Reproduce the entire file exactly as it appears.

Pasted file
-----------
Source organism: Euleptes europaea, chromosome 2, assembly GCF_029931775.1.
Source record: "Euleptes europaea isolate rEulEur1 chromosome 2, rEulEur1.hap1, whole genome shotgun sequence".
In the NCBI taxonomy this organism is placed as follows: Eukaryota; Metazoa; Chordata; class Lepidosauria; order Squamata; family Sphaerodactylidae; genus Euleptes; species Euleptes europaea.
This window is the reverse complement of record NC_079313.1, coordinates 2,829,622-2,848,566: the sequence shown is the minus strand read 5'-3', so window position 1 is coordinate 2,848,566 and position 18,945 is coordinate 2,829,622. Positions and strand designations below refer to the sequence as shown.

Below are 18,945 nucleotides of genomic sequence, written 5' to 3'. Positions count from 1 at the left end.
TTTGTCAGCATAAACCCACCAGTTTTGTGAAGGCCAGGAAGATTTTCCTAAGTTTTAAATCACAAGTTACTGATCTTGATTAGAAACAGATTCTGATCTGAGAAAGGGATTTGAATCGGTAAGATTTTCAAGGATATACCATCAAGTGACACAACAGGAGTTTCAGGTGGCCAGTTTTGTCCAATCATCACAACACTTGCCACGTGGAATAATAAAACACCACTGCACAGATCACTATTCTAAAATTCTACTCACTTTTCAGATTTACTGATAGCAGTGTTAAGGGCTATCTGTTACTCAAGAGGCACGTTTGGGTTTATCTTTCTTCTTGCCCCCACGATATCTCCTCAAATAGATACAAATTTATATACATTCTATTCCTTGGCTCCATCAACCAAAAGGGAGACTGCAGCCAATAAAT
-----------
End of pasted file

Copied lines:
Source organism: Euleptes europaea, chromosome 2, assembly GCF_029931775.1.
Source record: "Euleptes europaea isolate rEulEur1 chromosome 2, rEulEur1.hap1, whole genome shotgun sequence".
In the NCBI taxonomy this organism is placed as follows: Eukaryota; Metazoa; Chordata; class Lepidosauria; order Squamata; family Sphaerodactylidae; genus Euleptes; species Euleptes europaea.
This window is the reverse complement of record NC_079313.1, coordinates 2,829,622-2,848,566: the sequence shown is the minus strand read 5'-3', so window position 1 is coordinate 2,848,566 and position 18,945 is coordinate 2,829,622. Positions and strand designations below refer to the sequence as shown.

Below are 18,945 nucleotides of genomic sequence, written 5' to 3'. Positions count from 1 at the left end.
TTTGTCAGCATAAACCCACCAGTTTTGTGAAGGCCAGGAAGATTTTCCTAAGTTTTAAATCACAAGTTACTGATCTTGATTAGAAACAGATTCTGATCTGAGAAAGGGATTTGAATCGGTAAGATTTTCAAGGATATACCATCAAGTGACACAACAGGAGTTTCAGGTGGCCAGTTTTGTCCAATCATCACAACACTTGCCACGTGGAATAATAAAACACCACTGCACAGATCACTATTCTAAAATTCTACTCACTTTTCAGATTTACTGATAGCAGTGTTAAGGGCTATCTGTTACTCAAGAGGCACGTTTGGGTTTATCTTTCTTCTTGCCCCCACGATATCTCCTCAAATAGATACAAATTTATATACATTCTATTCCTTGGCTCCATCAACCAAAAGGGAGACTGCAGCCAATAAAT